Japan’s fascinating culture is one of the main reasons to visit but sometimes the culture can seem a little impenetrable to outsiders and it is easy to make some cultural blunders on your first visit. Don’t worry though as Japanese people do not expect outsiders to be aware of all the complex cultural rules they abide by and allowances are made. However, some basics are expected to be followed – the two main ‘danger areas’ concern footwear and bathing. If you get them wrong, can cause great offence so please read on!
Always remove your shoes when entering someone’s home / guesthouse and leave in the baskets or shelves provided at the entrance. It’s customary to change into the slippers provided when entering a Japanese home or a guesthouse, and not uncommon in traditional restaurants, temples and, occasionally, in museums and art galleries. If you come across a slightly raised floor and a row of slippers, then use them; leave your shoes either on the lower floor (the genkan) or on the shelves (sometimes lockers) provided. Also, try not to step on the genkan with bare or stockinged feet. Once inside, remove your slippers before stepping onto tatami, the rice-straw flooring, and remember to change into the special toilet slippers if provided when entering the toilet/bathroom.
Japanese bath etiquette
This needs its own section so click here for detailed information on Japanese bathing guidelines.
Read more about other cultural pointers in Japan: http://www.roughguides.com/destinations/asia/japan/culture-etiquette/#ixzz3G0EkgwQq
The best time to trek the Kumano Kodo really depends on what you like and what you are looking for. The Kumano Kodo trail can be walked year round but the weather does vary quite dramatically depending on when you go.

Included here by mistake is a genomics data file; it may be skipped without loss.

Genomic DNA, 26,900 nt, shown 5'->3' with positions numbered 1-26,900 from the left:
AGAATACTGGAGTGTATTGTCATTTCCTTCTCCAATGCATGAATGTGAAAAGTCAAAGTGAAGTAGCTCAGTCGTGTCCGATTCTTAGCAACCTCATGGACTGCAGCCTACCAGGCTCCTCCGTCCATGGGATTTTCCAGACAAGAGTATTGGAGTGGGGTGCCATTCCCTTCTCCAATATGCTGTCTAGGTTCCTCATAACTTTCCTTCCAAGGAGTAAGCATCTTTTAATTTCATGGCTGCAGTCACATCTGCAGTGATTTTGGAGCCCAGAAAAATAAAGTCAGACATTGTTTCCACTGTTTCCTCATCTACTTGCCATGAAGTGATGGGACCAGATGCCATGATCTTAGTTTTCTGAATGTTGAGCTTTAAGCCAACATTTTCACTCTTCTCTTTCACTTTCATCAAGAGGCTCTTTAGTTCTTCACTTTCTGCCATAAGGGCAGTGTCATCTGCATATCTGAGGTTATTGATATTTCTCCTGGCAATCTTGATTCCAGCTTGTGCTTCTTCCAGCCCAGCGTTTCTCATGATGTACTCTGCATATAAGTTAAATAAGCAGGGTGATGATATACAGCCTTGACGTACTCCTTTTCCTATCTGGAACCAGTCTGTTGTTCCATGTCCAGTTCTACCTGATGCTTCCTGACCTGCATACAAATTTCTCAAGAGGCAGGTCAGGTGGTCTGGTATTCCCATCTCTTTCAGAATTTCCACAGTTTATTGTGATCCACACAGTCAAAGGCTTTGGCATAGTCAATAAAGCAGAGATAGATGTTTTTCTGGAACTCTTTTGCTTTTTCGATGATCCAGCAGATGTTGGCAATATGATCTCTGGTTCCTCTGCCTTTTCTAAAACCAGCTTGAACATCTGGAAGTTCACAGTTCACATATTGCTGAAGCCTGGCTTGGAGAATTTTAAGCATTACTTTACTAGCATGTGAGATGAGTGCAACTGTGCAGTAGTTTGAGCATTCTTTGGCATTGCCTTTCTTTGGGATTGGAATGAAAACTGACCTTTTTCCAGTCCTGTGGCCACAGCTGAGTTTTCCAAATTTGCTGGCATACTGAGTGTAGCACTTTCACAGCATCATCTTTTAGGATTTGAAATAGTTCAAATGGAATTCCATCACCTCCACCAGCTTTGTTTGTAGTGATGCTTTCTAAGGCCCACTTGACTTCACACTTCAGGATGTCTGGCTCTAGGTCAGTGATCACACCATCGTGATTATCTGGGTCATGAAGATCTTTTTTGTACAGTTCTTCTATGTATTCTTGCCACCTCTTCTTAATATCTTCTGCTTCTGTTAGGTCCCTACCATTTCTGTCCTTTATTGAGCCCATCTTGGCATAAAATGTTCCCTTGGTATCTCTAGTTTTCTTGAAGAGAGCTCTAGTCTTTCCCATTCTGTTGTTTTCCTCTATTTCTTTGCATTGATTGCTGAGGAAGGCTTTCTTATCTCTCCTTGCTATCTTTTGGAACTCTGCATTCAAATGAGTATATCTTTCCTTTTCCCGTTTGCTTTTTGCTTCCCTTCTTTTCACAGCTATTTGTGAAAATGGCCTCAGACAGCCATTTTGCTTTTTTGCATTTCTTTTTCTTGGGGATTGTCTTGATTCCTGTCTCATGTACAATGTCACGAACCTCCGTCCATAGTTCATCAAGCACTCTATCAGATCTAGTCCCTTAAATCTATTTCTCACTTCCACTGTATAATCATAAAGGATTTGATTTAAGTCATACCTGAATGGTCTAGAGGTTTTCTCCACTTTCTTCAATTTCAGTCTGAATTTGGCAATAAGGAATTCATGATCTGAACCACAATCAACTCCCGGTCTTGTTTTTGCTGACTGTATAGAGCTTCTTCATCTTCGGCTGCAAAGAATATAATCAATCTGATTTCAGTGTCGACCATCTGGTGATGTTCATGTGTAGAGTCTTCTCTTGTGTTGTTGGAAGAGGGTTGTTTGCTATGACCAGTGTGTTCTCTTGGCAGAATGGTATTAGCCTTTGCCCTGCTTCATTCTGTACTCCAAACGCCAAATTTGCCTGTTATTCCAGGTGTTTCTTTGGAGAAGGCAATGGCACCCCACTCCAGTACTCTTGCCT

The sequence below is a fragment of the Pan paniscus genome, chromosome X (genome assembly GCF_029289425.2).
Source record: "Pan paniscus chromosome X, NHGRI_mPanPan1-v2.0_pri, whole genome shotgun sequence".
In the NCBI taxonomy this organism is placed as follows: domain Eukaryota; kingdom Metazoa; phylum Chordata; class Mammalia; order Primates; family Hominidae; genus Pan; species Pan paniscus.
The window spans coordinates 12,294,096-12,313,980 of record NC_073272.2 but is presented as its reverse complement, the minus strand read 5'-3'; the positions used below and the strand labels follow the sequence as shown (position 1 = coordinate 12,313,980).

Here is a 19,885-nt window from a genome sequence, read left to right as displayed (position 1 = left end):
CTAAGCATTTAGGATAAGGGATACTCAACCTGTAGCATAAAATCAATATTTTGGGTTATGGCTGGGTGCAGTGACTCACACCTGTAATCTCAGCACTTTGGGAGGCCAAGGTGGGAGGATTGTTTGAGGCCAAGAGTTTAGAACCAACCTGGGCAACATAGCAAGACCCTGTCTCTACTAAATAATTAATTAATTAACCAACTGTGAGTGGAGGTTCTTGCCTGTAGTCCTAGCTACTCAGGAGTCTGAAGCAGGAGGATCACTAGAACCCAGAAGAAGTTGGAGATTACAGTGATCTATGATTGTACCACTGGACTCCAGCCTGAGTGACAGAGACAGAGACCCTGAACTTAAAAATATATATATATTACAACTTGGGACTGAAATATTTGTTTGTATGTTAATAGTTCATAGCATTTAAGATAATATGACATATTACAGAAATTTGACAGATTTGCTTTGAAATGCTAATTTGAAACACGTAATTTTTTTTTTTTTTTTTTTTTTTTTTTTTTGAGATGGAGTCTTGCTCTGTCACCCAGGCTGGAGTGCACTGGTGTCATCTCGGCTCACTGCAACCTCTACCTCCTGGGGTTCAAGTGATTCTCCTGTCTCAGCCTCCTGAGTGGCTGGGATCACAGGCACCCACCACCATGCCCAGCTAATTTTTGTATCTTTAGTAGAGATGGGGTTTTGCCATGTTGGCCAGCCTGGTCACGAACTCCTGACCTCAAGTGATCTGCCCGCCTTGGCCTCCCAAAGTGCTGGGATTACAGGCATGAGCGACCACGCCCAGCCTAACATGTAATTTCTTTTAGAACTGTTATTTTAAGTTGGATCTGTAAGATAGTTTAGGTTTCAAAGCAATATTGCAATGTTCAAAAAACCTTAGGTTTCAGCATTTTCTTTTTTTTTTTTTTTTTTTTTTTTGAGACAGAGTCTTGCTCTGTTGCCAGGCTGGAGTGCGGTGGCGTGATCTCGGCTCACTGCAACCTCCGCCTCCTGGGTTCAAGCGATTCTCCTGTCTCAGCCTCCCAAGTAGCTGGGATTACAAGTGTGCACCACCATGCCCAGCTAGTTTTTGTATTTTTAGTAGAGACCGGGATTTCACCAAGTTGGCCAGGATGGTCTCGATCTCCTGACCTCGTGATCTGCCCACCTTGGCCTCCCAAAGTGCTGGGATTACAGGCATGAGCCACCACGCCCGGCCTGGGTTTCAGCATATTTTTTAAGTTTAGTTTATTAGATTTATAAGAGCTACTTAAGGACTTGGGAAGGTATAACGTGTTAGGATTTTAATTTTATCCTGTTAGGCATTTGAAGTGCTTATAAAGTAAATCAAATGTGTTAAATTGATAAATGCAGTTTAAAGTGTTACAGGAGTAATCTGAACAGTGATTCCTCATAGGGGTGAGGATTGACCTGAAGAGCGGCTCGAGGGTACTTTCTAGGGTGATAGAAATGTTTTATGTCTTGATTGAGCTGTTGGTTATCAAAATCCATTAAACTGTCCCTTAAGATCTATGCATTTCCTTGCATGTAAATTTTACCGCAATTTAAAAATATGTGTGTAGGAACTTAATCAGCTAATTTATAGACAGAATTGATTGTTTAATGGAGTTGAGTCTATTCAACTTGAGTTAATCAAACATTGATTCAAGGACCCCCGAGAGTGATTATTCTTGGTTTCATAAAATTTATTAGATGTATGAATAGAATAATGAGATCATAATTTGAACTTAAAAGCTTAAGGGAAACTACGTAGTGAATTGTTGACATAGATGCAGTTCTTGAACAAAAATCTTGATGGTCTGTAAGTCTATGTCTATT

March / April is spring and an extremely popular time to go as it is cherry blossom season in Japan. October / November is also a popular time to visit as it is autumn and the colours throughout the forest are stunning. In spring and autumn, you can expect daytime temperatures of around 10-15C. May and September are also lovely months to visit with warmer and longer days – daytime temperatures range between 18-24C. June / July / August is summer so you can expect more humidity and higher rainfall but on the other hand scenery is beautifully green and verdant. During summer you can expect up to 25-30C in temperature. December / January / February is winter and there is a small chance of snow on the Nakahechi route. Trails are open year round but due to the cool weather and reduced hours of daylight we recommend this time of year for experienced trekkers only. Most accommodations close during the Christmas and New Year’s holiday period.
Kii-Peninsula is one of the wettest areas of mainland Japan and you should be prepared for some rain year round and bring adequate rain gear.
Gear & what to bring?
Walking the Kumano Kodo is similar to preparing for any multi-day walk, with the exception that your wet weather gear may be needed more frequently!
This is just a suggested packing list:
– Blister kit, rehydration salts, first aid kit, any personal medication you use and mosquito repellant
– Alarm clock and LED head torch/flashlight
– Water bottles or hydration pack (1-2 litres recommended)
– Sunscreen, hat and high UV sunglasses
– Comfortable daypack (if taking luggage transfers on RAW Travel trip)
– Waterproof bags for rain protection while walking
– Well worn in boots with ankle support
– Several pairs of walking socks
– T-shirts (lightweight quick drying tec fabric) or long sleeved trekking shirts
– 2 pairs of shorts and at least one lightweight trousers
– Warm fleece, sweater, hat, gloves (colder months of Feb- March, October- November)
– Waterproof & breathable jacket and overtrousers – essential as this is the wettest part of Japan
– Walking poles – good for balance, stability & taking weight off your knees on descents
– Snacks that you’d normally bring on a hike
– Optional: umbrella!